Breaking your passion paralysis


Embercombe is a beautiful, secluded vale in Devon where during On Purpose’s year-long programme, each of our cohorts visits and has the opportunity to take time out, reflect on themselves, work in the outdoors and get to know each other better. 

Just a few weeks ago – we had just arrived and were sitting round the large woodburner – we were discussing what everyone was hoping to focus on for the weekend. I was struck, once again, by how many of the Associates’ were intent on “discovering their passion” (or as one Associate put it: finding my inner Wilberforce) and how large the fear of being passion-less looms.

On Purpose Associates are high-calibre professionals in their twenties and thirties who are making a career change into working in socially driven organisations and social enterprises. Whilst they are part of a small and highly selective group with strong social motivations, I come across the same fear again and again in my dealings with dissatisfied early-career professionals. The symptoms can range from mild unease over feelings of inadequacy at a perceived lack of commitment to full-blown passion paralysis that prevents people attempting to find more satisfying work.
I grew up abroad and studied ten to twelve subjects all the way through secondary school. Choosing what I would study at university felt almost impossibly difficult given all the options I had. At one point I undertook a full day of personality and ability tests hoping they would provide a better understanding of what I would most enjoy, or at least what I might be best at. Needless to say test results were entirely inconclusive.
In the end I applied two principles more or less consciously:
1. I chose a subject that I felt left as many doors open for as long as possible  
2. I went for something that was seen to be difficult – if interest flagged, hopefully prestige would keep me going.
These two principles served me well for at least another two career choices. After my undergraduate degree, I took up the opportunity of doing a PhD and once that was completed, I went into management consulting – the ultimate jack of all trades option. In both cases, I carefully investigated that I would not be cutting off other options I might want to pursue in future. 
This approach served me well and I had a rich and varied experience in my working life.But over time, the niggling feeling that I needed 'A Career' grew ever stronger and went hand in hand with a need to discover and commit to My Passion. (The P word had just come into vogue in a major way in the management consultancy world – and has since infected wider society with little sign of its over-use lessening).
Not only did I feel inadequate that I had little idea as to what My Passion was but I seemed to be surrounded by lots of people who knew exactly what they were passionate about. Simultaneously, my old decision-making strategy seemed ever less useful: Some doors were going to have to shut and simply choosing the most difficult option was not a recipe for happiness, nor success.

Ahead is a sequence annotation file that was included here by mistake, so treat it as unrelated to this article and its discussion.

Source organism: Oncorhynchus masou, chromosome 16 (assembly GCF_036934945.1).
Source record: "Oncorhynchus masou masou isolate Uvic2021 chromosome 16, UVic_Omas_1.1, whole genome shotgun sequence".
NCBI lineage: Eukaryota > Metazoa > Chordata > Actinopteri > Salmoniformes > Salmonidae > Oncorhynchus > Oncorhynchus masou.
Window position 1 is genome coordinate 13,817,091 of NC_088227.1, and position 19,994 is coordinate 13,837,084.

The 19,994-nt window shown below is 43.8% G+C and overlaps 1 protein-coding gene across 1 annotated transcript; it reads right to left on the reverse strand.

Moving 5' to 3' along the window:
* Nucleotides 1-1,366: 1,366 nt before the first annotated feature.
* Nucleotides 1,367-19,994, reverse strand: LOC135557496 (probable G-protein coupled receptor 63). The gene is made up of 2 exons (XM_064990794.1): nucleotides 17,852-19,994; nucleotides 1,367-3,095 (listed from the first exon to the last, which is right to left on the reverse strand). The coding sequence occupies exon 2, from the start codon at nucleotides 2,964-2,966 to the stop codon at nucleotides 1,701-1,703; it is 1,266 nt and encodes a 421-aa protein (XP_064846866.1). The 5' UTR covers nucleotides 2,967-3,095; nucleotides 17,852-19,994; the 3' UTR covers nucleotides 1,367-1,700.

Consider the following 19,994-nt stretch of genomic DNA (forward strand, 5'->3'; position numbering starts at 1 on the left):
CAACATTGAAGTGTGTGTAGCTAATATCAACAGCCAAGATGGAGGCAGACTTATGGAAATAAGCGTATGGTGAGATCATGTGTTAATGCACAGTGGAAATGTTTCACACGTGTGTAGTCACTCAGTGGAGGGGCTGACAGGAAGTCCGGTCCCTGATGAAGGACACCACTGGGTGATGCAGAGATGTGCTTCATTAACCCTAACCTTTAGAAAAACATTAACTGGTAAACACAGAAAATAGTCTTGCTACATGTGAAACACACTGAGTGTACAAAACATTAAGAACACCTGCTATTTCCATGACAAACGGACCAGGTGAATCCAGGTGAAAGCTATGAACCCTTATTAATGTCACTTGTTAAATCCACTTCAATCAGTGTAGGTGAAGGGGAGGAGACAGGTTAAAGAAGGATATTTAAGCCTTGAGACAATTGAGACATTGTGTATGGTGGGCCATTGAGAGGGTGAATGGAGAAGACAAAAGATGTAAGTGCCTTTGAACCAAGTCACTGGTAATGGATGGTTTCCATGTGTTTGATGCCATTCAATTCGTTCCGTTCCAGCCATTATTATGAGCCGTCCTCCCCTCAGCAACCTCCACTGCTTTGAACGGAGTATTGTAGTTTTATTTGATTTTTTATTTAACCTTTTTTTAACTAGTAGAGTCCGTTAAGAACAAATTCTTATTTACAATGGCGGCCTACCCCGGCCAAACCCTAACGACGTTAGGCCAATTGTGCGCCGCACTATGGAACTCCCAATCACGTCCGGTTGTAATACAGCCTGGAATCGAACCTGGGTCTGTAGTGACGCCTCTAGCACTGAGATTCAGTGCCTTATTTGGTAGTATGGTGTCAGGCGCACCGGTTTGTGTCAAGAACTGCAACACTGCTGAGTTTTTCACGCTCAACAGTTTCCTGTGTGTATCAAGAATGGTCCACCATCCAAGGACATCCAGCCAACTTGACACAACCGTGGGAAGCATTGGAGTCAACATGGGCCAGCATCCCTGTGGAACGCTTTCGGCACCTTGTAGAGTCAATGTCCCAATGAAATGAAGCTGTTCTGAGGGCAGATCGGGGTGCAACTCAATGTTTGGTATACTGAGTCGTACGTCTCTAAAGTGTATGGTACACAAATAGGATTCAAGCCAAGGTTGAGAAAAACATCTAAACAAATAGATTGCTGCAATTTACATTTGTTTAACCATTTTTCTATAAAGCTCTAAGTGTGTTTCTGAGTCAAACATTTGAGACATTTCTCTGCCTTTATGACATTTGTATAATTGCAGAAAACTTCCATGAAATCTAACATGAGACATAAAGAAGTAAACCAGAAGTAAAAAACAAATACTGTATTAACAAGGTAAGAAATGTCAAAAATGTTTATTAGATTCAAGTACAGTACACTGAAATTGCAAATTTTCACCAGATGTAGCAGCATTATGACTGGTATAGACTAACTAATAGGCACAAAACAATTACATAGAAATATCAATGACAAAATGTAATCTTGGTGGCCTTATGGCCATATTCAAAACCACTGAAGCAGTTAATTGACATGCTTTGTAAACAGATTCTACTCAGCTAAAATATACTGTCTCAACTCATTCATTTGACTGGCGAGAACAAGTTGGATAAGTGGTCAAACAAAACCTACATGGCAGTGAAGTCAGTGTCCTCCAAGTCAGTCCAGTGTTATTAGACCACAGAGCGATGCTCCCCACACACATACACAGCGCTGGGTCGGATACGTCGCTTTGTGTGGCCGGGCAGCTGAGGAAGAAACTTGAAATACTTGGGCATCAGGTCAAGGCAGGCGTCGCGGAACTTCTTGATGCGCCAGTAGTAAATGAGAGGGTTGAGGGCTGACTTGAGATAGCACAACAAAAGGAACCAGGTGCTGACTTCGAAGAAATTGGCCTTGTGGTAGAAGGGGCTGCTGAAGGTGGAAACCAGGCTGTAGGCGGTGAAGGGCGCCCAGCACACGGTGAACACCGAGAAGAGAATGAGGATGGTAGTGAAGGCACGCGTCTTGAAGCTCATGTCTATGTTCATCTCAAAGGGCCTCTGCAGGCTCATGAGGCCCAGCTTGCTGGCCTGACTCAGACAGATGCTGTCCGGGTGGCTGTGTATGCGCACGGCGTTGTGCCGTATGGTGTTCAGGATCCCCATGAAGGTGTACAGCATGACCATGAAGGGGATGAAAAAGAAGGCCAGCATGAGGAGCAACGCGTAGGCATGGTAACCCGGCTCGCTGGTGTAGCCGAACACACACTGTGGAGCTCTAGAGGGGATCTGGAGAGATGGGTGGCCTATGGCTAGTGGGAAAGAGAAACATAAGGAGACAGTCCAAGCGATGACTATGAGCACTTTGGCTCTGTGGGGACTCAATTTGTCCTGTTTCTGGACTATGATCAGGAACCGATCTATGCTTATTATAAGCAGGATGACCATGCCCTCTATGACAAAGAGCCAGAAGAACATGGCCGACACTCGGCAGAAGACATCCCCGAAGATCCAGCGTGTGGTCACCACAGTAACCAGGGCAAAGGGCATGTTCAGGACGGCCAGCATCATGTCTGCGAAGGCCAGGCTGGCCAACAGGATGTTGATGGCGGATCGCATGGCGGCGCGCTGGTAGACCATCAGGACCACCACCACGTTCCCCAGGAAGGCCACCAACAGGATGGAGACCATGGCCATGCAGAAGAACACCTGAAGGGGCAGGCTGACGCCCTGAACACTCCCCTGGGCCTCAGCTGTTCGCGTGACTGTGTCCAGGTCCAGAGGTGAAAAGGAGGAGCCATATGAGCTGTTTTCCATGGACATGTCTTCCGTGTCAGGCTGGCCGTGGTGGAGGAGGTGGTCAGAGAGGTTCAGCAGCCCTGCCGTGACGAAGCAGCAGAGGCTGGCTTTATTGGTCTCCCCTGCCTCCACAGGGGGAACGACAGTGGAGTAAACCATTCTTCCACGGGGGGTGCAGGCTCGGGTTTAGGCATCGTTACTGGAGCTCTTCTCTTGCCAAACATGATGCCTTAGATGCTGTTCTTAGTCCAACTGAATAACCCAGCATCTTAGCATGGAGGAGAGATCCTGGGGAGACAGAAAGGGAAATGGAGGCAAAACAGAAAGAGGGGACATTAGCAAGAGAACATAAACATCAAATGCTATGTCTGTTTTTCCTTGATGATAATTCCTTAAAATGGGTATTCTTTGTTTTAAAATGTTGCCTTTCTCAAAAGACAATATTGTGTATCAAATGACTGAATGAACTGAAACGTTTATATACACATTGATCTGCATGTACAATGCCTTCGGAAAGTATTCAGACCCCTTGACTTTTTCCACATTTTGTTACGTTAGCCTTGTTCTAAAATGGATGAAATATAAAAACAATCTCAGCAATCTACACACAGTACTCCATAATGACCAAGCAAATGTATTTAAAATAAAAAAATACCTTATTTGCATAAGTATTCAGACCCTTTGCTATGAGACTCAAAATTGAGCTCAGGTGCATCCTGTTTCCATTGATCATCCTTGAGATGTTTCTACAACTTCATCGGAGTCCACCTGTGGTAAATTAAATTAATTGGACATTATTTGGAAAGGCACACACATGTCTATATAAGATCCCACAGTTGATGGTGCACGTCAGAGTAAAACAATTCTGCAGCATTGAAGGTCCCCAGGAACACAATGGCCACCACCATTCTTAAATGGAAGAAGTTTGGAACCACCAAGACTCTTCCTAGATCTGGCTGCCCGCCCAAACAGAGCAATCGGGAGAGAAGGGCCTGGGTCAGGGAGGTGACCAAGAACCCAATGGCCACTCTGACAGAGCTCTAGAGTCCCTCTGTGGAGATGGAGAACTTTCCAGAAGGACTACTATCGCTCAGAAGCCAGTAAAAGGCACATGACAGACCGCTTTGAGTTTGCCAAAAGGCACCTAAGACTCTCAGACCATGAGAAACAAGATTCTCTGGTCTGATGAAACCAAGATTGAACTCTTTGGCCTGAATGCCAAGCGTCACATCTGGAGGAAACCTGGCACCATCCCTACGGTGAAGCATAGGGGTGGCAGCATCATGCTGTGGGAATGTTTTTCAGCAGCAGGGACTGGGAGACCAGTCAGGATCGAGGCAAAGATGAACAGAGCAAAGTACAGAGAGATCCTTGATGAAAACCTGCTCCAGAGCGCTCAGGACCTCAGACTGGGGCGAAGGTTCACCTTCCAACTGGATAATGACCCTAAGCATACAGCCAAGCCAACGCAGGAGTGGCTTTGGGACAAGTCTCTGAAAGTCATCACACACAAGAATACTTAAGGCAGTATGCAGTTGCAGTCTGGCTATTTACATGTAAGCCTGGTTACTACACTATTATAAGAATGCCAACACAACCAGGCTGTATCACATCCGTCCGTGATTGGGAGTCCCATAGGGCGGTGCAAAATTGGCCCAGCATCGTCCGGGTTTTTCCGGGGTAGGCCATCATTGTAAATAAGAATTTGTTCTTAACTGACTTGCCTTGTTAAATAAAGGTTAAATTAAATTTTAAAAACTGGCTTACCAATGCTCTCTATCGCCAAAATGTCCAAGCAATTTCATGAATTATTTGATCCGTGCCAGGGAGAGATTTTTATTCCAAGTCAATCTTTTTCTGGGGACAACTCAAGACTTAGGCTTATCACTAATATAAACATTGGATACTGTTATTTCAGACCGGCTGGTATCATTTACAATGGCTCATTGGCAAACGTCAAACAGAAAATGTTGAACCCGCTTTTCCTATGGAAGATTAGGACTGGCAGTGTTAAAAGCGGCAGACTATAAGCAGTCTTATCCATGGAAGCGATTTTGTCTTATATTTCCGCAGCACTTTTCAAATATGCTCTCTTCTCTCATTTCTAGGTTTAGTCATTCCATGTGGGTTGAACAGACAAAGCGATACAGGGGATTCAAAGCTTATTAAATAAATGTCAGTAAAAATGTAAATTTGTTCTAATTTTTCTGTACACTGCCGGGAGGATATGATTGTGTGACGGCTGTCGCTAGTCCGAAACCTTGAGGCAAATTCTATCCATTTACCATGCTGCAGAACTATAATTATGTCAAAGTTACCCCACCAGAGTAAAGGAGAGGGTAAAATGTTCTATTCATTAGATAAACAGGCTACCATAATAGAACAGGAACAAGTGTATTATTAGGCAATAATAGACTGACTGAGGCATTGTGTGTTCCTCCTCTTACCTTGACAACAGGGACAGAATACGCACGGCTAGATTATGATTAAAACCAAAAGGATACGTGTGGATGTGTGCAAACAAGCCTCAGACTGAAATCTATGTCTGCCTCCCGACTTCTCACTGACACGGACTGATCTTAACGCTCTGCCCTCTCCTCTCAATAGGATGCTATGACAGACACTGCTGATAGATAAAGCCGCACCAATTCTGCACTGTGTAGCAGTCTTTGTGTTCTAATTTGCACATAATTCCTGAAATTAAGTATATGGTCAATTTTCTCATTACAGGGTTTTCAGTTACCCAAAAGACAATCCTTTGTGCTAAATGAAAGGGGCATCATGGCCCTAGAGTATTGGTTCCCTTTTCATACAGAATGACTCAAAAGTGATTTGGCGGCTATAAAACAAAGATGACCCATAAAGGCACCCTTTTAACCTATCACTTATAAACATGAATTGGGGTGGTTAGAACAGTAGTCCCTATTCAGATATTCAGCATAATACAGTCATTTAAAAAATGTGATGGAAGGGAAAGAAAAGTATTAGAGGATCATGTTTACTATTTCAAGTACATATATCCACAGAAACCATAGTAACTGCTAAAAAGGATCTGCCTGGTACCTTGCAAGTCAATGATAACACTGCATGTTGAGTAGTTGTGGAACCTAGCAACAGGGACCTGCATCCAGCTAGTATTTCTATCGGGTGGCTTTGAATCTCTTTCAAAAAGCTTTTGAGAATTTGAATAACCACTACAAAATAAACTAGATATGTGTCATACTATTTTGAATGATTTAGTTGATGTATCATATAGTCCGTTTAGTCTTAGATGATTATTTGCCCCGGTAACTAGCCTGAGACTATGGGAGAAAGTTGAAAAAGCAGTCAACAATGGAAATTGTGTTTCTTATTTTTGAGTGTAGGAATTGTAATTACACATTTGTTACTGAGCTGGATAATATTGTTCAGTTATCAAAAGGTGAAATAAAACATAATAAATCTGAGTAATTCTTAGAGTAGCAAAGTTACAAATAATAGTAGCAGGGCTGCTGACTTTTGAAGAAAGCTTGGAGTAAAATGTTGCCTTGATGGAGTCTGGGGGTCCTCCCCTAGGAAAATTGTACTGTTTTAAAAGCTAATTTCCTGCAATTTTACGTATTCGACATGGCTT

Feeling I had to choose what I was going to do for the next 30 years was so paralysing, I might well have stayed in management consultancy for many more years. Luckily, someone gave me some great advice, which I’d like to repeat here, with some additions of my own:
  • Don’t feel you need to decide now on the next 30 years; you just need to find something that will keep you motivated for the next two to three years. Who knows what will happen after that.
  • Don’t be intimidated by the professed passion coming at you from all quarters; often the most evangelical are the first to burn out.
  • Get out there and explore things. Changing careers is not an on-paper or intellectual exercise however long your pro's and con's list is; meet new people doing interesting  things and try out what they do.
  • Remember that changing sectors is not a one way street  - try something out, it’s unlikely the door behind you will close completely and in many places a wider set of experience is increasingly valuable.
I believe that this is why programmes like On Purpose are valuable to so many early-career professionals looking for a change. They provide a safe way to experiment, to try out a new career and gather experiences that will help them discover their next purpose. By the end of On Purpose, our Associates may well not have found their life-long passion but they will have broken through the paralysis of inaction and set themselves on a path they are more convinced by and in which they will likely be happier.
The worst that can happen is that you spend a year widening your horizons, learning about yourself and others and meeting a set of fun, supportive and challenging peers and friends who are travelling alongside you. At best, in the words of many of our alumni, the career change that On Purpose helps you achieve, is a life-changing experience.
On Purpose is currently recruiting it's next cohort of Associates, starting in October 2013. Find out more and apply.